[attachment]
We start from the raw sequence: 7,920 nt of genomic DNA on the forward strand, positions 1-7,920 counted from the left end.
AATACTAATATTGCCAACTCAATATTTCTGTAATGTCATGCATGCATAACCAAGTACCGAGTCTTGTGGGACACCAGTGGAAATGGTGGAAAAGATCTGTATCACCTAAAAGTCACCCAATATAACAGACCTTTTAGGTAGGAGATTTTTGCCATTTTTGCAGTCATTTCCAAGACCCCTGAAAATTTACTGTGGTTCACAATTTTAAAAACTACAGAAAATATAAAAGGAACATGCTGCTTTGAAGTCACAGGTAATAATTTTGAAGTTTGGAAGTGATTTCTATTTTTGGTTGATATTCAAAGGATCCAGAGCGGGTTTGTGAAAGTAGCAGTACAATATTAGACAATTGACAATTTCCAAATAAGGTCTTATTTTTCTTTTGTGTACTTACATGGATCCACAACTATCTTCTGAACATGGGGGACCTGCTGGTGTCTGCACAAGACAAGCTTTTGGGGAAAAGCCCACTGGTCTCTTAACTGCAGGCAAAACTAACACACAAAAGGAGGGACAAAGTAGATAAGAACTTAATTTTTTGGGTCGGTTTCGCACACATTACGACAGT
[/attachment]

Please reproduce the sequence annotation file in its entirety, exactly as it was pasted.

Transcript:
We start from the raw sequence: 7,920 nt of genomic DNA on the forward strand, positions 1-7,920 counted from the left end.
AATACTAATATTGCCAACTCAATATTTCTGTAATGTCATGCATGCATAACCAAGTACCGAGTCTTGTGGGACACCAGTGGAAATGGTGGAAAAGATCTGTATCACCTAAAAGTCACCCAATATAACAGACCTTTTAGGTAGGAGATTTTTGCCATTTTTGCAGTCATTTCCAAGACCCCTGAAAATTTACTGTGGTTCACAATTTTAAAAACTACAGAAAATATAAAAGGAACATGCTGCTTTGAAGTCACAGGTAATAATTTTGAAGTTTGGAAGTGATTTCTATTTTTGGTTGATATTCAAAGGATCCAGAGCGGGTTTGTGAAAGTAGCAGTACAATATTAGACAATTGACAATTTCCAAATAAGGTCTTATTTTTCTTTTGTGTACTTACATGGATCCACAACTATCTTCTGAACATGGGGGACCTGCTGGTGTCTGCACAAGACAAGCTTTTGGGGAAAAGCCCACTGGTCTCTTAACTGCAGGCAAAACTAACACACAAAAGGAGGGACAAAGTAGATAAGAACTTAATTTTTTGGGTCGGTTTCGCACACATTACGACAGT